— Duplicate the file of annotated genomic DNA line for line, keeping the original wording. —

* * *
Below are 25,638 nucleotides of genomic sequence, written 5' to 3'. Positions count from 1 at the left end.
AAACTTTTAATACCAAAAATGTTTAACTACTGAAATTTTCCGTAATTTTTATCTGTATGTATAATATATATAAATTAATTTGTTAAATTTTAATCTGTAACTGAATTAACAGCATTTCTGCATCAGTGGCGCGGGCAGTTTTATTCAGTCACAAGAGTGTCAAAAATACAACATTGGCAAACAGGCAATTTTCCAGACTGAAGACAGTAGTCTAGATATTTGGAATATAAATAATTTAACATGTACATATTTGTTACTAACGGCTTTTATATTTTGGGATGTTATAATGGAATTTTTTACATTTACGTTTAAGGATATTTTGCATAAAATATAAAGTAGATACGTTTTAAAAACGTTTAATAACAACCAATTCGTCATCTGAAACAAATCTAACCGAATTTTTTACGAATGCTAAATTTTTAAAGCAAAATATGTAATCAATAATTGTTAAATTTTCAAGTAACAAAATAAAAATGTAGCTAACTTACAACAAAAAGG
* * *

Below are 25,638 nucleotides of genomic sequence, written 5' to 3'. Positions count from 1 at the left end.
AAACTTTTAATACCAAAAATGTTTAACTACTGAAATTTTCCGTAATTTTTATCTGTATGTATAATATATATAAATTAATTTGTTAAATTTTAATCTGTAACTGAATTAACAGCATTTCTGCATCAGTGGCGCGGGCAGTTTTATTCAGTCACAAGAGTGTCAAAAATACAACATTGGCAAACAGGCAATTTTCCAGACTGAAGACAGTAGTCTAGATATTTGGAATATAAATAATTTAACATGTACATATTTGTTACTAACGGCTTTTATATTTTGGGATGTTATAATGGAATTTTTTACATTTACGTTTAAGGATATTTTGCATAAAATATAAAGTAGATACGTTTTAAAAACGTTTAATAACAACCAATTCGTCATCTGAAACAAATCTAACCGAATTTTTTACGAATGCTAAATTTTTAAAGCAAAATATGTAATCAATAATTGTTAAATTTTCAAGTAACAAAATAAAAATGTAGCTAACTTACAACAAAAAGG